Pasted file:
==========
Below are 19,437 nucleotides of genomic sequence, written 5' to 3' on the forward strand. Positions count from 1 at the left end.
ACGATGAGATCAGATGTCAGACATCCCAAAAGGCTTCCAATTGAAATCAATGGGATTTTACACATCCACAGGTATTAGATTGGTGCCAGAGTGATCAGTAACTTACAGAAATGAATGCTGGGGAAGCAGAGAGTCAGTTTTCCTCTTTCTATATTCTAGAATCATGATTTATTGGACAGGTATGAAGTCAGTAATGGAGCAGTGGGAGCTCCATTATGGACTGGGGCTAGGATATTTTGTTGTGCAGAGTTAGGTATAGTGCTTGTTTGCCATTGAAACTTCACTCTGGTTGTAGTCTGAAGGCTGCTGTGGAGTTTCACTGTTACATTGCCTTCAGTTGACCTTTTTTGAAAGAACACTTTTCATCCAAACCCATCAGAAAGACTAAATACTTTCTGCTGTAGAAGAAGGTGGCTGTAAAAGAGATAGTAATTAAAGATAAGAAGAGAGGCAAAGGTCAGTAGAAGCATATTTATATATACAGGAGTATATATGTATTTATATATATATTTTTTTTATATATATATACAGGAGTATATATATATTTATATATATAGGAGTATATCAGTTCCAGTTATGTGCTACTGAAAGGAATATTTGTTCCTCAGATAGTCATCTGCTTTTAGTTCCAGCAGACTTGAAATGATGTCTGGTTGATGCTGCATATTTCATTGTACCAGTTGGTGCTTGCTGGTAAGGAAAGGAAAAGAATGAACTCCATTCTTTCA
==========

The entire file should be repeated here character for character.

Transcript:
Below are 19,437 nucleotides of genomic sequence, written 5' to 3' on the forward strand. Positions count from 1 at the left end.
ACGATGAGATCAGATGTCAGACATCCCAAAAGGCTTCCAATTGAAATCAATGGGATTTTACACATCCACAGGTATTAGATTGGTGCCAGAGTGATCAGTAACTTACAGAAATGAATGCTGGGGAAGCAGAGAGTCAGTTTTCCTCTTTCTATATTCTAGAATCATGATTTATTGGACAGGTATGAAGTCAGTAATGGAGCAGTGGGAGCTCCATTATGGACTGGGGCTAGGATATTTTGTTGTGCAGAGTTAGGTATAGTGCTTGTTTGCCATTGAAACTTCACTCTGGTTGTAGTCTGAAGGCTGCTGTGGAGTTTCACTGTTACATTGCCTTCAGTTGACCTTTTTTGAAAGAACACTTTTCATCCAAACCCATCAGAAAGACTAAATACTTTCTGCTGTAGAAGAAGGTGGCTGTAAAAGAGATAGTAATTAAAGATAAGAAGAGAGGCAAAGGTCAGTAGAAGCATATTTATATATACAGGAGTATATATGTATTTATATATATATTTTTTTTATATATATATACAGGAGTATATATATATTTATATATATAGGAGTATATCAGTTCCAGTTATGTGCTACTGAAAGGAATATTTGTTCCTCAGATAGTCATCTGCTTTTAGTTCCAGCAGACTTGAAATGATGTCTGGTTGATGCTGCATATTTCATTGTACCAGTTGGTGCTTGCTGGTAAGGAAAGGAAAAGAATGAACTCCATTCTTTCA